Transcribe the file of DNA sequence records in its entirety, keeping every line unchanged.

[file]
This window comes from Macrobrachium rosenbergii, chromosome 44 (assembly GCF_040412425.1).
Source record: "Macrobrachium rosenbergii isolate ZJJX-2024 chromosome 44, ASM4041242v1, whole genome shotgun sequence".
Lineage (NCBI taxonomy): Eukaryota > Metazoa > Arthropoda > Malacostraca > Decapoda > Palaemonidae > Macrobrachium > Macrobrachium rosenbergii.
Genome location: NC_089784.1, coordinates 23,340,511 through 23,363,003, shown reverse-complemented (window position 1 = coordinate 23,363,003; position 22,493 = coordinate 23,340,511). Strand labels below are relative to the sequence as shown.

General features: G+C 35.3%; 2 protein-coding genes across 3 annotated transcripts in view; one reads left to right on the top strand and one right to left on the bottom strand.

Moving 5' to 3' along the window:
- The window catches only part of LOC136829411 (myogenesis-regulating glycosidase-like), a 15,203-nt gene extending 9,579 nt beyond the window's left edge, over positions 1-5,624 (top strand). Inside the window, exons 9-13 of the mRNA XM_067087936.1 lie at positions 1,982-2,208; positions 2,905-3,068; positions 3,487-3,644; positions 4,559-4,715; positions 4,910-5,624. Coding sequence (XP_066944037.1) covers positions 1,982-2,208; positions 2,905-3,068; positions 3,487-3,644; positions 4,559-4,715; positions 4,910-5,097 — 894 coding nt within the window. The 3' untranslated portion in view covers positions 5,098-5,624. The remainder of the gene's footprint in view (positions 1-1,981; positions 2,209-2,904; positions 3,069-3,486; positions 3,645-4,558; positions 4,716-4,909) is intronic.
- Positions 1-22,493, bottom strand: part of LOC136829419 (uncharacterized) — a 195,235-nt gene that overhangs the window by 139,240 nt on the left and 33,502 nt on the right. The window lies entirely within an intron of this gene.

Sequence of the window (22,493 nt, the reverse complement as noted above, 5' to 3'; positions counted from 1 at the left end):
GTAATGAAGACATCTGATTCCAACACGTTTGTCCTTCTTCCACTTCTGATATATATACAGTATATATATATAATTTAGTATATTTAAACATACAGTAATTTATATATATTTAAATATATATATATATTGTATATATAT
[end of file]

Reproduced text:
This window comes from Macrobrachium rosenbergii, chromosome 44 (assembly GCF_040412425.1).
Source record: "Macrobrachium rosenbergii isolate ZJJX-2024 chromosome 44, ASM4041242v1, whole genome shotgun sequence".
Lineage (NCBI taxonomy): Eukaryota > Metazoa > Arthropoda > Malacostraca > Decapoda > Palaemonidae > Macrobrachium > Macrobrachium rosenbergii.
Genome location: NC_089784.1, coordinates 23,340,511 through 23,363,003, shown reverse-complemented (window position 1 = coordinate 23,363,003; position 22,493 = coordinate 23,340,511). Strand labels below are relative to the sequence as shown.

General features: G+C 35.3%; 2 protein-coding genes across 3 annotated transcripts in view; one reads left to right on the top strand and one right to left on the bottom strand.

Moving 5' to 3' along the window:
- The window catches only part of LOC136829411 (myogenesis-regulating glycosidase-like), a 15,203-nt gene extending 9,579 nt beyond the window's left edge, over positions 1-5,624 (top strand). Inside the window, exons 9-13 of the mRNA XM_067087936.1 lie at positions 1,982-2,208; positions 2,905-3,068; positions 3,487-3,644; positions 4,559-4,715; positions 4,910-5,624. Coding sequence (XP_066944037.1) covers positions 1,982-2,208; positions 2,905-3,068; positions 3,487-3,644; positions 4,559-4,715; positions 4,910-5,097 — 894 coding nt within the window. The 3' untranslated portion in view covers positions 5,098-5,624. The remainder of the gene's footprint in view (positions 1-1,981; positions 2,209-2,904; positions 3,069-3,486; positions 3,645-4,558; positions 4,716-4,909) is intronic.
- Positions 1-22,493, bottom strand: part of LOC136829419 (uncharacterized) — a 195,235-nt gene that overhangs the window by 139,240 nt on the left and 33,502 nt on the right. The window lies entirely within an intron of this gene.

Sequence of the window (22,493 nt, the reverse complement as noted above, 5' to 3'; positions counted from 1 at the left end):
GTAATGAAGACATCTGATTCCAACACGTTTGTCCTTCTTCCACTTCTGATATATATACAGTATATATATATAATTTAGTATATTTAAACATACAGTAATTTATATATATTTAAATATATATATATATTGTATATATAT